Mesa sues Amazon, Sony, Lenovo, and Blackberry – a prior art could be found here
Patent Assertion Entities have been an active topic of discussion in IP industries for years. They have earned a moniker of frivolous lawsuit filers trying to assert a patent covering vague or quite general technology.
Most of the cases filed by PAEs in past decade involved patents covering software technology because of software patents easily prone to abuse. Recent such example is of Mesa Digital which has sued smartphone manufacturers like Lenovo, Blackberry, Sony, and Amazon.
What has Mesa Digital done? Which patents and what kind of patents are involved in the lawsuit? And most importantly, are these patents strong enough to survive a lawsuit? Read on and you will find the answer to these questions:
Mesa Digital – A new player in games of Patent Assertion Entities
Mesa Digital has no digital presence. The only proof of their existence is their patent portfolio and the lawsuits. Digging a bit deeper, we found it to be related to an IP law firm OL Patents or Ortiz & Lopez, PLLC.
FYI: The founders of the law firm are inventors of the patents in the lawsuit. Apart from the four companies sued where Mesa is plaintiff, OL Patents sued Alphabet and HP as well. Further, the patent portfolio of Mesa, which consists of 65 patents, covers semiconductors and multimedia devices.
Products and Patents involved
In this analysis, we are considering two terminally disclaimed patents, US9031537B2 and US9646444B2 , titled Electronic Wireless Hand Held Multimedia Device. The US’537 and US’ 444 cover a hand-held device with capabilities of communicating over different network protocols, houses a touchscreen, and a camera. To make it simpler for you, both of these patents cover a device quite similar to modern smartphones and tablets.
The devices infringing the patents are famous products by the four companies. In the court documents, Mesa provides a detailed analysis of how different claims of its patents read on features of Sony Xperia XZ1. You can find a similar analysis for Lenovo’s P2, P260, and P250 smartphone. Blackberry got sued for DTEK60 and DTEK50 while Amazon if for its fire tablet.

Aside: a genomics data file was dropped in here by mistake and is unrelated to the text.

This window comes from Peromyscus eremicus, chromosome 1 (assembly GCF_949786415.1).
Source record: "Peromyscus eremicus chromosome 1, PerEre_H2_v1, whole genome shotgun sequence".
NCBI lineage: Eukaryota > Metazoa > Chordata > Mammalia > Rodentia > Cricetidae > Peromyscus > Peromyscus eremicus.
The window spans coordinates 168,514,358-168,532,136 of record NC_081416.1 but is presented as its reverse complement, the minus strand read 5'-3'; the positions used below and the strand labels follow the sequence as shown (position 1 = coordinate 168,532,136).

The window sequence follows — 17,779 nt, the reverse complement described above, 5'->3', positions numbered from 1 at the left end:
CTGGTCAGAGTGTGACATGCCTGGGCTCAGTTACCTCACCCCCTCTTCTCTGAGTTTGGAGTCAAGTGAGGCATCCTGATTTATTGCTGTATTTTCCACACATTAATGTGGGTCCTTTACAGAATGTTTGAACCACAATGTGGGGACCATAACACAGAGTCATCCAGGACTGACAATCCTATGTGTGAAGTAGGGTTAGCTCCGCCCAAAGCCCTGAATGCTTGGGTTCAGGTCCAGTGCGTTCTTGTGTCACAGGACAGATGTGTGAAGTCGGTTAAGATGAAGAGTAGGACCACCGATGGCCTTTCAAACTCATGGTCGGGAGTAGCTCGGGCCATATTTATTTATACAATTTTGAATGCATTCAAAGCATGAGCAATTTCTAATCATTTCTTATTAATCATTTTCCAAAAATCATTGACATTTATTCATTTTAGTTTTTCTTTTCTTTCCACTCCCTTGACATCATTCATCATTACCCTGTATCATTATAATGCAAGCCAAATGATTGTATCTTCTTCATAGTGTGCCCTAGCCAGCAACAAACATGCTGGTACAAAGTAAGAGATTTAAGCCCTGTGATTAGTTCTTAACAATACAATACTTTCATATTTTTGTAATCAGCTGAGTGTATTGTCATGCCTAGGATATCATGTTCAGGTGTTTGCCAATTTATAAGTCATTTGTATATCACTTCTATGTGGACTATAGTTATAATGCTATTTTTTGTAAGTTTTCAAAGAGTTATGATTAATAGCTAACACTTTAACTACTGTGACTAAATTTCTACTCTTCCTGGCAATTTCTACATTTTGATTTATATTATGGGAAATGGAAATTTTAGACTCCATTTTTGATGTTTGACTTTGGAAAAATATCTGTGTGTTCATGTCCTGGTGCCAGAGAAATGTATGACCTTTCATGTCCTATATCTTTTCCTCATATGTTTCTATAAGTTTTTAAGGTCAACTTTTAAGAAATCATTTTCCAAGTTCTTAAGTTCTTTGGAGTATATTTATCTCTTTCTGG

The outcomes of these lawsuits are important because if Mesa wins – an unlikely event as per our analysis – a lot of smartphone and tablet manufacturing companies will become vulnerable to these 2 patents.
What does our analysis say?
We kick started our analysis with a product having all these features. Smart communicating devices have been in trend for several decades, and by the time these patent came into existence, there were a lot of companies racing to manufacture next smartphone. Companies like IBM, Sony, Microsoft, etc., were highly active in researching and manufacturing similar devices.
Thereafter, we ran multiple key-strings on Google Patents having relevant terms missing in the examiners’ search reports. We found relevant companies which further led us to products like NEC Mobilepro 770, Sony VAIO PCG-C1X (CIR), Palm Pilot, Casio E10(11), Nokia 8110, Philips Nino, Palm III and 3COM Palm VII. Using these products, the patents could get nixed under section 103.
We searched the wireless communication tech areas like WiFi, IEEE, GSM, and HSDPA. One product led to the next and finally, we found some relevant results. We have put together all these evidence in our preliminary report.
The report also includes a detailed list of potential areas where one could find a knock out prior art. You can download the report using the form below:
Over the past few months, we have done a lot of preliminary analysis to test the strength of patents involved in recent litigation. Our most recent one is about DivX’s patent asserted against Netflix and Hulu, you can read it from here – Is DivX compression tech patent really a trouble for Netflix and Hulu?
Preliminary analysis are a great way to asses the strength of a patent and find areas where a potential prior art can be found. Since we conduct these analysis often, in case if you’re interested in reading our future pieces, here’s the form you need to fill to subscribe: